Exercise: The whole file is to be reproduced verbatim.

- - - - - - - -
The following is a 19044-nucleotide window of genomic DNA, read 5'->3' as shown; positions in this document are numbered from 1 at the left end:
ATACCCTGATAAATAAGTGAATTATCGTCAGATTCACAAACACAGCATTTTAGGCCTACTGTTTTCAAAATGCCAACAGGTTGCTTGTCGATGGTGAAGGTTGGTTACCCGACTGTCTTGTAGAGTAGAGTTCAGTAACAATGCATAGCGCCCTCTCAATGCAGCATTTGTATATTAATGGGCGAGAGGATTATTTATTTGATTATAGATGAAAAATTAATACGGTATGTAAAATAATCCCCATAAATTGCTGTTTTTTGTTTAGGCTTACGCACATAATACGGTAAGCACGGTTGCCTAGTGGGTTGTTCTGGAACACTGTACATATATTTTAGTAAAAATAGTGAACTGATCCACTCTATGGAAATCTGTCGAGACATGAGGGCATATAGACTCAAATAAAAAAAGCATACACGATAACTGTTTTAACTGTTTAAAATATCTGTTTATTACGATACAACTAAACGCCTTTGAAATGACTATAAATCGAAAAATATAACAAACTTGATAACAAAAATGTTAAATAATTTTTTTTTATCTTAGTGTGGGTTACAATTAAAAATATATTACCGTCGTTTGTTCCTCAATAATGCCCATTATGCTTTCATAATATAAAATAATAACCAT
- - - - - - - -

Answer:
The following is a 19044-nucleotide window of genomic DNA, read 5'->3' as shown; positions in this document are numbered from 1 at the left end:
ATACCCTGATAAATAAGTGAATTATCGTCAGATTCACAAACACAGCATTTTAGGCCTACTGTTTTCAAAATGCCAACAGGTTGCTTGTCGATGGTGAAGGTTGGTTACCCGACTGTCTTGTAGAGTAGAGTTCAGTAACAATGCATAGCGCCCTCTCAATGCAGCATTTGTATATTAATGGGCGAGAGGATTATTTATTTGATTATAGATGAAAAATTAATACGGTATGTAAAATAATCCCCATAAATTGCTGTTTTTTGTTTAGGCTTACGCACATAATACGGTAAGCACGGTTGCCTAGTGGGTTGTTCTGGAACACTGTACATATATTTTAGTAAAAATAGTGAACTGATCCACTCTATGGAAATCTGTCGAGACATGAGGGCATATAGACTCAAATAAAAAAAGCATACACGATAACTGTTTTAACTGTTTAAAATATCTGTTTATTACGATACAACTAAACGCCTTTGAAATGACTATAAATCGAAAAATATAACAAACTTGATAACAAAAATGTTAAATAATTTTTTTTTATCTTAGTGTGGGTTACAATTAAAAATATATTACCGTCGTTTGTTCCTCAATAATGCCCATTATGCTTTCATAATATAAAATAATAACCAT